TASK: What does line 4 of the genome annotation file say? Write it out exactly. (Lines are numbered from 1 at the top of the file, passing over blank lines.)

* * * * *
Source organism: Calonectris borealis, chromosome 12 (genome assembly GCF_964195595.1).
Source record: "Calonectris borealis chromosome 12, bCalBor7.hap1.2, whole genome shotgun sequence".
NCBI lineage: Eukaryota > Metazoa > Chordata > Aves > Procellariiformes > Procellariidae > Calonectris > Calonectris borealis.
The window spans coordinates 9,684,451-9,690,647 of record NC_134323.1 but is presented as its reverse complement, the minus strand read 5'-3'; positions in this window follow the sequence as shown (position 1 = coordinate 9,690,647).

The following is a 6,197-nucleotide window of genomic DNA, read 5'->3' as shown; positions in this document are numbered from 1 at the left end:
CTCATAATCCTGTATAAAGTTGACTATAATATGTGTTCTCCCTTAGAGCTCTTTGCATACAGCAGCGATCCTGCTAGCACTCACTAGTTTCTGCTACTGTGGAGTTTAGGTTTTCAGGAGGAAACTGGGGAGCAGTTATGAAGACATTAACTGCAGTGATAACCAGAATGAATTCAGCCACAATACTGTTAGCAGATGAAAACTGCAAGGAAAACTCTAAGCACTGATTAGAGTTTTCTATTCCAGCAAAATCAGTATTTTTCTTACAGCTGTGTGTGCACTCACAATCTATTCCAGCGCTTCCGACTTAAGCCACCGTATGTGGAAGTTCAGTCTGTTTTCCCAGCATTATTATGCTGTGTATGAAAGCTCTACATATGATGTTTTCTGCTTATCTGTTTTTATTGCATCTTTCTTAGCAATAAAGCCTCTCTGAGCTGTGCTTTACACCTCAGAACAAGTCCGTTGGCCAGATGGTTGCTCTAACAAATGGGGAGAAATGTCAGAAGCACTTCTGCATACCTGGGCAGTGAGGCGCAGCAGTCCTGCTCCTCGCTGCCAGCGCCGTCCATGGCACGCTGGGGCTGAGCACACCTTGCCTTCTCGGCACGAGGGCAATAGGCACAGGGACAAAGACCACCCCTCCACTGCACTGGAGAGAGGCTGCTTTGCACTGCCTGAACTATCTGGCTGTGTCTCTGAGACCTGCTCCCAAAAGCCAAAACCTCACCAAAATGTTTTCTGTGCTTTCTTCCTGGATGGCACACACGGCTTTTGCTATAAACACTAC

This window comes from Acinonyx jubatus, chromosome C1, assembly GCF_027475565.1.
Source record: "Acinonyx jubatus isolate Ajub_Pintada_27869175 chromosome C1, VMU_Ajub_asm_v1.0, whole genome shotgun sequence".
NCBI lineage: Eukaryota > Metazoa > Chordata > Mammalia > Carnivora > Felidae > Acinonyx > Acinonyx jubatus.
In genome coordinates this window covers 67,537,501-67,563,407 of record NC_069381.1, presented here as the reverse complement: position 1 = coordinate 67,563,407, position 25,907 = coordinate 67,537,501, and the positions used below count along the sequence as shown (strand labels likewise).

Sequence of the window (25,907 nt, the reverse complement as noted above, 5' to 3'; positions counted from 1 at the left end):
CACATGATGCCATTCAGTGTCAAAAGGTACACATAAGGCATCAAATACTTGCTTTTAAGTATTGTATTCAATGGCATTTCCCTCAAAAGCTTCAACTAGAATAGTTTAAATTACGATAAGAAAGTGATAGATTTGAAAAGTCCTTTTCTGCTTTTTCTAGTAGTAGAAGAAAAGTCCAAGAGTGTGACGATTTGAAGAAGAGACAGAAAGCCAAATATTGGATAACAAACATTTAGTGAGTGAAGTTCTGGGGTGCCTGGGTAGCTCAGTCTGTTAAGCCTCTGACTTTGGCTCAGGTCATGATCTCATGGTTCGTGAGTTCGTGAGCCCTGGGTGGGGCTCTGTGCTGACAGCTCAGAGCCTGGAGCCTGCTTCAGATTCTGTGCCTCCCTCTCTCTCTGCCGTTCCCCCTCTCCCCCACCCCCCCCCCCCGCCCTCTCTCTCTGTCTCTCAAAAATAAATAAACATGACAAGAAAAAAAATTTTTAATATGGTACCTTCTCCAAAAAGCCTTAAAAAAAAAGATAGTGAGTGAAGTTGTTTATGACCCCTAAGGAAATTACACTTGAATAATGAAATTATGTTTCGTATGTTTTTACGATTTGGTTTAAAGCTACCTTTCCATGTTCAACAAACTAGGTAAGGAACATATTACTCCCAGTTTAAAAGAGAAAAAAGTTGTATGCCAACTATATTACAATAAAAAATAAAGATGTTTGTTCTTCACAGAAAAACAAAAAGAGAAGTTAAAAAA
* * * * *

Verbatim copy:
The window spans coordinates 9,684,451-9,690,647 of record NC_134323.1 but is presented as its reverse complement, the minus strand read 5'-3'; positions in this window follow the sequence as shown (position 1 = coordinate 9,690,647).